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Secured Transactions

Exam 7
30 minutes

Fact Pattern

A garment manufacturer sells clothing to retail stores on credit terms pursuant to which the retail stores have 180 days after delivery of the clothing to pay the purchase price. Not surprisingly, the manufacturer often has cash-flow problems.

On February 1, the manufacturer entered into a transaction with a finance company pursuant to which the manufacturer sold to the finance company all of the manufacturer’s outstanding rights to be paid by retail stores for clothing. The transaction was memorialized in a signed writing that described in detail the payment rights that were being sold. The finance company paid the manufacturer the agreed price for these rights that day but did not file a financing statement.

On March 15, the manufacturer borrowed money from a bank. Pursuant to the terms of the loan agreement, which was signed by both parties, the manufacturer granted the bank a security interest in all of the manufacturer’s “present and future accounts” to secure the manufacturer’s obligation to repay the loan. On the same day, the bank filed a properly completed financing statement in the appropriate filing office. The financing statement listed the manufacturer as debtor and the bank as secured party. The collateral was indicated as “all of [the manufacturer’s] present and future accounts.”

There are no other filed financing statements that list the manufacturer as debtor.

On May 25, the manufacturer defaulted on its repayment obligation to the bank. Shortly thereafter, the bank sent signed letters to each of the retail stores to which the manufacturer sold clothing on credit. The letters instructed each retail store to pay to the bank any amounts that the store owed to the manufacturer for clothing purchased on credit. The letter explained that the manufacturer had defaulted on its obligation to the bank and that the bank was exercising its rights as a secured party.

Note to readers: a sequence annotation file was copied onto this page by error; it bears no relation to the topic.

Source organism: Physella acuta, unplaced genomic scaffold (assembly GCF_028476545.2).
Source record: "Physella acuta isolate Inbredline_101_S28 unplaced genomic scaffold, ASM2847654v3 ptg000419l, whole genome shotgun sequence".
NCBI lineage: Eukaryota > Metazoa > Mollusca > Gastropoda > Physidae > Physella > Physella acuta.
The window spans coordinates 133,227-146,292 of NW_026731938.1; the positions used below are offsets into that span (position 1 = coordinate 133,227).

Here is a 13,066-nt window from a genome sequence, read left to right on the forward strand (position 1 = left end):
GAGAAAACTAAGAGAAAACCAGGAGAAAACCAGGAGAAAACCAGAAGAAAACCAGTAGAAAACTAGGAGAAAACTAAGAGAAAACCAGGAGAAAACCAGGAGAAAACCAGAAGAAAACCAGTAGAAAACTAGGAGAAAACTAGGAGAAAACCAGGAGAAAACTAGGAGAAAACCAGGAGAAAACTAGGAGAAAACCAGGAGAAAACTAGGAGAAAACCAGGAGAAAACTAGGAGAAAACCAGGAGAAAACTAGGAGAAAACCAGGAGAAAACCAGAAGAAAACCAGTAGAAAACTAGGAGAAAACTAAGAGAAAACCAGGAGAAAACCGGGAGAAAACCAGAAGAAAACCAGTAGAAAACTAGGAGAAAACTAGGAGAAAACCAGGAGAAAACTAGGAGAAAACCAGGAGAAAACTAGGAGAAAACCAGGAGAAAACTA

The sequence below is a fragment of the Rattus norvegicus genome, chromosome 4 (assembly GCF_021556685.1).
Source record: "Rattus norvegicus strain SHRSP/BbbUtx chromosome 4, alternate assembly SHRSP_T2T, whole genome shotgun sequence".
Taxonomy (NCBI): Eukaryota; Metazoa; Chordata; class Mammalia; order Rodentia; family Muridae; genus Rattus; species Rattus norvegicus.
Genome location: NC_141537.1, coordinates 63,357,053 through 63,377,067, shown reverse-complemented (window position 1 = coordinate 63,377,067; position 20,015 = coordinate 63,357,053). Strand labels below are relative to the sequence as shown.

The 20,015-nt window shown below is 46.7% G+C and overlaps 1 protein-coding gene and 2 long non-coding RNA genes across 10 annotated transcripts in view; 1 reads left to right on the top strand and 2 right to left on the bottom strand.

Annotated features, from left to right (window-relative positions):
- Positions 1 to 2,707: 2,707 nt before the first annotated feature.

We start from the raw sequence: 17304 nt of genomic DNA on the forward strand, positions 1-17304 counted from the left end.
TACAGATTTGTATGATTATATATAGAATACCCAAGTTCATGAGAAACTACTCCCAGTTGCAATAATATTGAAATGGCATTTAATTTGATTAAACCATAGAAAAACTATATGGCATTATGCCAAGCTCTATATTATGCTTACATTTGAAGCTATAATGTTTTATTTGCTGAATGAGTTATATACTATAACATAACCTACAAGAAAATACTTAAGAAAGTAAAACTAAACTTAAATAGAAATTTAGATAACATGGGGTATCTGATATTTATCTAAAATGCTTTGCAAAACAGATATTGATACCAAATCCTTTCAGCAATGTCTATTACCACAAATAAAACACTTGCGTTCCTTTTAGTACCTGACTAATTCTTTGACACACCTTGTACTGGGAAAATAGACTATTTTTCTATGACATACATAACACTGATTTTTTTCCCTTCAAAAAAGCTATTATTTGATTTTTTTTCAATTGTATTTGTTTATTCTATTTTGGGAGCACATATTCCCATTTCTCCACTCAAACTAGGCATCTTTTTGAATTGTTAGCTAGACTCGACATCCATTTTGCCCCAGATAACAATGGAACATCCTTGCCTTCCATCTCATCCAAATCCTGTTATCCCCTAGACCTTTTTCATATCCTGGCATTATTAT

The finance company recently learned about the bank’s actions. The finance company informed the bank that the finance company had purchased some of the rights to payment being claimed by the bank. The finance company demanded that the bank cease its efforts to collect on those rights to payment.

Meanwhile, some of the retail stores responded to the bank’s letters by refusing to pay the bank. These stores contend that they have no obligations to the bank and that payment to the manufacturer will discharge their payment obligations.


Questions

  1. 1. As between the bank and the finance company, which (if either) has a superior right to the claims against the retail stores for the money the retail stores owe the manufacturer for clothing they bought on credit before February 1? Explain. 

    2. Are the retail stores correct that they have no obligations to the bank and that paying the manufacturer will discharge their payment obligations? Explain.

Question 1

1. As between the bank and the finance company, which (if either) has a superior right to the claims against the retail stores for the money the retail stores owe the manufacturer for clothing they bought on credit before February 1? Explain. 

2. Are the retail stores correct that they have no obligations to the bank and that paying the manufacturer will discharge their payment obligations? Explain.

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